When my daughter was moving to London a couple of years ago and we were discussing what area she might find somewhere to live, I vividly remember her response to one putative bolt-hole: “Oh, I can’t live there.” “Why not?” I enquired innocently. “There’s not a Waitrose.”
This conversation was brought back to me last week, as I sat in the Shepherds Bush branch of their emporium in Westfield – man’s latest massive offering to Mammon – waiting for sibling two to complete his chores.
I noticed that there didn’t seem to be much security: it seemed all too easy to stroll back out the wide aisles that had ushered us in, laden down with unpaid merchandise. I mentioned this observation, and he retorted, “The sort of people who shop here, they don’t need to worry about that sort of thing.”
Which set me thinking. Is there really that much difference between this and, say, the market leader, Tesco (or indeed any of the other competitors)?
The background to all this are the comparative Christmas trading statements by the two businesses: Tesco’s well-documented fall from grace – a 4% like-for-like decrease in sales over the same period last year (new territory for the relatively fresh Chief Executive, who probably expected the armchair ride bequeathed him by his feted predecessor to continue uninterruptedly for the foreseeable) – contrasted sharply with the continuing rise and rise of the John Lewis Group’s operation.
So what informs these changes in business fortunes? Is it just the cyclical nature of things? The inexorable truth that what goes up, in however stellar a fashion, must inevitably also come down again eventually, however brilliant and slick the organisation? Or are there some deeper truths to explain what may yet prove anyway to be no more than a temporary blip on one company’s long march to total global dominance of all things retail?
I have to confess here that my daughter’s prejudice is shared by me. Like many men, I don’t enjoy shopping much at all, so when I am forced to participate in the nation’s alleged favourite pastime, it tends to be one of those ‘rush in, grab what you need as quickly as possible and rush out again’ routines.
Food shopping, however, does force you to confront these demons once a week at some emporium or other, and while I am quite prepared to do my weekly purchase of comestibles at other outlets, I am eternally grateful that the closest and most convenient is a Waitrose. Why is that?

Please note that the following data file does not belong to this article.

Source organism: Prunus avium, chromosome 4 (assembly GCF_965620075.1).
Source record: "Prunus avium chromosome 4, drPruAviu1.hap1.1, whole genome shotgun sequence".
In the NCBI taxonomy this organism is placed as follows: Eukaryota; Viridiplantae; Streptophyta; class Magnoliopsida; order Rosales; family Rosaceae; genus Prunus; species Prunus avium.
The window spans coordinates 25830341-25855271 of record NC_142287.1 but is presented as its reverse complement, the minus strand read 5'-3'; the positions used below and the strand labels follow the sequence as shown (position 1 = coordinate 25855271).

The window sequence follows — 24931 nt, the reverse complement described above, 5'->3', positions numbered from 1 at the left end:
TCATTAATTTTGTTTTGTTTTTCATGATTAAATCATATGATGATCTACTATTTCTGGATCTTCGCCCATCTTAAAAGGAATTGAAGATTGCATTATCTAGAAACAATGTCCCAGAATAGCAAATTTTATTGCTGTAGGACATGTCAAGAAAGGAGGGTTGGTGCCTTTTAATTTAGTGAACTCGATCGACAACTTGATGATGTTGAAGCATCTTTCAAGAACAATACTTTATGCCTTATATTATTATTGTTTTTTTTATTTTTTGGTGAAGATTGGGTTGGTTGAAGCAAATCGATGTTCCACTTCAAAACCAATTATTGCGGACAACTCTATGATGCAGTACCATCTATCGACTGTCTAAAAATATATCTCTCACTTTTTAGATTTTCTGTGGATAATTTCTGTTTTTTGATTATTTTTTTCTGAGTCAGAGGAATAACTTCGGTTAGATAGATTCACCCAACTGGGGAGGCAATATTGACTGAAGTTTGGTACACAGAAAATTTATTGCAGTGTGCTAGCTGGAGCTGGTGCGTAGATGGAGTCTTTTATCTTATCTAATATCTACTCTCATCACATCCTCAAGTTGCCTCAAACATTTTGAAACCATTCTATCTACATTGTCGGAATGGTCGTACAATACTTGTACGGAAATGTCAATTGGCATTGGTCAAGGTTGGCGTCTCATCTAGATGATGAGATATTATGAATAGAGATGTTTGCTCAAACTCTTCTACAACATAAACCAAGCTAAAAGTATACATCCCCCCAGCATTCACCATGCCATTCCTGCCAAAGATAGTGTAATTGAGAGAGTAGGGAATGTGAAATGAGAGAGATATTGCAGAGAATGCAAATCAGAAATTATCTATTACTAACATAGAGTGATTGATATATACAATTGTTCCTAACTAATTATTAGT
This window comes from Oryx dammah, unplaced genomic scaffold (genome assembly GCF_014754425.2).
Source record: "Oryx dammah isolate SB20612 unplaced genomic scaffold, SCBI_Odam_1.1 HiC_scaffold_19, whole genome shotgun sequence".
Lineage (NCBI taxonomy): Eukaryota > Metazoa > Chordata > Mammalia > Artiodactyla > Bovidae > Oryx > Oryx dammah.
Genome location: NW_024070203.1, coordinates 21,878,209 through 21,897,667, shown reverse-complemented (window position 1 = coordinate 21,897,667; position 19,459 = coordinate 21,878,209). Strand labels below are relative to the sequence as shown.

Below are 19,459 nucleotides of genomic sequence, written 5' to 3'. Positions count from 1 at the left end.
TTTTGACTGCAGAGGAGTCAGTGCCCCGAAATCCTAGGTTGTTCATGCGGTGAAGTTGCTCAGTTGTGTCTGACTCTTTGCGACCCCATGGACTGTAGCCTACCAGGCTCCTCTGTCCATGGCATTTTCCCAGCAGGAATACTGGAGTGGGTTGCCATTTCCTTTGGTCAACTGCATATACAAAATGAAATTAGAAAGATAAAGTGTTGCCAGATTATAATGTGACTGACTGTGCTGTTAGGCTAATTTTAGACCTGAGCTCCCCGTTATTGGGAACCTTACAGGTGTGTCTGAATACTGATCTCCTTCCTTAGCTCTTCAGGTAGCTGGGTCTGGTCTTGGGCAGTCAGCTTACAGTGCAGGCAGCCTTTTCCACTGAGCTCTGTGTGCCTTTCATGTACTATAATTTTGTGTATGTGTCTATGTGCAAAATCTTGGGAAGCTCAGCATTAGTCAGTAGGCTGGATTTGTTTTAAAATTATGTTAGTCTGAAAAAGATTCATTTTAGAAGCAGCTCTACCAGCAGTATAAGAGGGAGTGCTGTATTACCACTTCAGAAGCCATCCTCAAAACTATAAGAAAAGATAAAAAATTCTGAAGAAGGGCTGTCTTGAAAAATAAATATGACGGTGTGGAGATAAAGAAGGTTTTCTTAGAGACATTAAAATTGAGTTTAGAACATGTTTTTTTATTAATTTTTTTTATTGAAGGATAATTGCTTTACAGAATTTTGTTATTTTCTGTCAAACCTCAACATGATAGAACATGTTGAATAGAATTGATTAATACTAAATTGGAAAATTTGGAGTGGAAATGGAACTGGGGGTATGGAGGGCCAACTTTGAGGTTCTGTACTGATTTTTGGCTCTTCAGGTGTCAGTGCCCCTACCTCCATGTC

I can already hear the cries of, “Pretentious git” and “Middle class tosser” ringing in my in-box, but for me there is a tangible difference.
I notice that a few politicians and left-wing scribblers have picked up on the fact that John Lewis has partners rather than employees, and that all the staff enjoy the fruits of their labours with a year-end share of the company’s profits.
This contrasts strongly with the six- and seven-figure paydirt doshed out to the Chief Executive and his boardroom cronies at most commercial enterprises, while the workers are lucky to get a minimal pay-rise (deferred till 2014). But I honestly don’t think that this is essentially what differentiates the two operations.
It is true that shopping at Waitrose is a far more middle-class experience. You’re unlikely to be sharing a check-out queue with a tattooed lout bearing a basket of lager and turkey twizzlers.
And then the real difference dawned on me.
The Waitrose core proposition is to provide high-quality merchandise in a pleasant environment, with courteous, helpful and attentive service. Ask any staff member a question, however busy or harassed they look, and they go out of their way to be helpful. On the negative side, the reputation is that the store is more expensive to shop at than their competitors. I have no evidence whether this is true or not: but I bet half their customers haven’t a clue (and care less) about the individual prices they’re paying, as long as they’re not stupidly over the top. Indeed the loyal customer base is probably glad of such a reputation, since it’s likely to deter the hoi palloi from darkening the doors.
Tesco, on the other hand, bases its proposition (because of its mega status) on being all things to all people. Because it has to position itself as a mass-market supplier, its core values are essentially those of price and promotion. They have built their enormous edifice on non-stop, highly sophisticated and expensive marketing. And because they have to be all things to all men, their core proposition also has to be so universal as to be virtually meaningless. “Every Little Helps.” Really, when you consider it in isolation, it’s not much of a call to arms, is it?
And you only have to get all that marketing just a little bit wrong, and the whole caboodle starts to shake, rattle and roll, and not in a good way. Whereas if you base your appeal on some solid virtues – values rather than just numbers – you have a good chance of maintaining growth and stability for longer.
The lesson: core proposition (“It’s not what you do, it’s why you do it,” in Simon Sinek’s parlance) trumps marketing and promotion in the long term, every time.
David Croydon: 01844 238692 or e-mail firstname.lastname@example.org